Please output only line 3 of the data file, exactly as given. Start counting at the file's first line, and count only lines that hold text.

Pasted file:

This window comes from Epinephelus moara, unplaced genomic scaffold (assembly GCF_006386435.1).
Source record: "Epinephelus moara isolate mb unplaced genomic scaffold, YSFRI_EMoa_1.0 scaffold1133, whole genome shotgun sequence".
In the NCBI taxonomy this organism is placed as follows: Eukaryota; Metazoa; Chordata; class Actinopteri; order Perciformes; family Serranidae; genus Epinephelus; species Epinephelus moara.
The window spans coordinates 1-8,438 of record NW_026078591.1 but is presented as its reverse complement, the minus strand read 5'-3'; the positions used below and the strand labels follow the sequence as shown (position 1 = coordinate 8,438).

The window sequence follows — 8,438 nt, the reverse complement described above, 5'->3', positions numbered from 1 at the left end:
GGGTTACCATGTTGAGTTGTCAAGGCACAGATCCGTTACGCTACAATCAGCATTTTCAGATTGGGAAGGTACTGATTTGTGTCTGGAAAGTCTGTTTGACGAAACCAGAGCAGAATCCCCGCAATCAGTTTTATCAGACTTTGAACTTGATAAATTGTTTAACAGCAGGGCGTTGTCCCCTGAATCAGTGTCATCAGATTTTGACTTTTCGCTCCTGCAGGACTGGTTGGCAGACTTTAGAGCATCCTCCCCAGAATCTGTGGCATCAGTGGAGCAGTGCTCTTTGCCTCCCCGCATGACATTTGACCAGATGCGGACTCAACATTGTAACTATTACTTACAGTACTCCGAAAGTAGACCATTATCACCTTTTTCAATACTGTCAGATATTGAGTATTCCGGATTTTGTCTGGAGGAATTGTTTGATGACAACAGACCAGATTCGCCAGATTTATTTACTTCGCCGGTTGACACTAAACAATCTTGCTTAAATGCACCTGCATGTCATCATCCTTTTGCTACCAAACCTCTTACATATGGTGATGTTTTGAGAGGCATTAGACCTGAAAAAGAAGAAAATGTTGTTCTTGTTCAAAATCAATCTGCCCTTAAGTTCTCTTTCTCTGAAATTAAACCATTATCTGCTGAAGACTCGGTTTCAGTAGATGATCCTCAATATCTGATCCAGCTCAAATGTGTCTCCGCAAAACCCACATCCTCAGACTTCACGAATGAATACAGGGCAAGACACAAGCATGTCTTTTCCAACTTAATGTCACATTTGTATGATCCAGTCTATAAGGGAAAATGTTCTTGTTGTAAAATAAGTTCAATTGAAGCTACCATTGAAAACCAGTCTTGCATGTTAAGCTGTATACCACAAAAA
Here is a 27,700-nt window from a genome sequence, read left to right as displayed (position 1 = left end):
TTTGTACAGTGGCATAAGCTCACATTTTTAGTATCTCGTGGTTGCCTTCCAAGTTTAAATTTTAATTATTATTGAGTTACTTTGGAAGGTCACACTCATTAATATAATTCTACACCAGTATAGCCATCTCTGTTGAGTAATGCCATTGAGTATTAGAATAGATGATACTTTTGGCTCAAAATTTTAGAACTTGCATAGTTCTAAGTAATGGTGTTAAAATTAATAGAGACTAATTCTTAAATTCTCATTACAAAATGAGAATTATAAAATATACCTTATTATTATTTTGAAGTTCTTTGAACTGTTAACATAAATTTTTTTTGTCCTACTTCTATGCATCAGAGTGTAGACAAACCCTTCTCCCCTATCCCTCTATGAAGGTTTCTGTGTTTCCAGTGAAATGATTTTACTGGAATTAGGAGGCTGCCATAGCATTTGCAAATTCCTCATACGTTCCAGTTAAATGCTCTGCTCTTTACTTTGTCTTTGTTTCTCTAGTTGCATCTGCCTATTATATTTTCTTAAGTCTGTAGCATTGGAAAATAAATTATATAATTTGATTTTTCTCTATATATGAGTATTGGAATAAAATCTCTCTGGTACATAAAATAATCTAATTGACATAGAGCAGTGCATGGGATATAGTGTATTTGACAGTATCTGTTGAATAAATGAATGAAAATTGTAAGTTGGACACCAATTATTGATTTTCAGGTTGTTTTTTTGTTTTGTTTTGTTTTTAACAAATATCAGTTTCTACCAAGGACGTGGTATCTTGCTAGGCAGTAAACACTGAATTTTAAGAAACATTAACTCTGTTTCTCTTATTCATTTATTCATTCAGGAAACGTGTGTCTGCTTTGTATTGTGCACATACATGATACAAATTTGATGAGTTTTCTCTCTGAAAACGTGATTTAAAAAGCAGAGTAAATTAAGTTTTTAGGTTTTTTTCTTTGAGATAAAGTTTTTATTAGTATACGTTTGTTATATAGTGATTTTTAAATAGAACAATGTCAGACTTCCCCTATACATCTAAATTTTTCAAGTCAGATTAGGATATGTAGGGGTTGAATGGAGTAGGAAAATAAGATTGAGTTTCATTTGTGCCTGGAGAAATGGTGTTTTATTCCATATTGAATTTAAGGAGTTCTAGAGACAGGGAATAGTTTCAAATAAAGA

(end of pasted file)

In the NCBI taxonomy this organism is placed as follows: Eukaryota; Metazoa; Chordata; class Actinopteri; order Perciformes; family Serranidae; genus Epinephelus; species Epinephelus moara.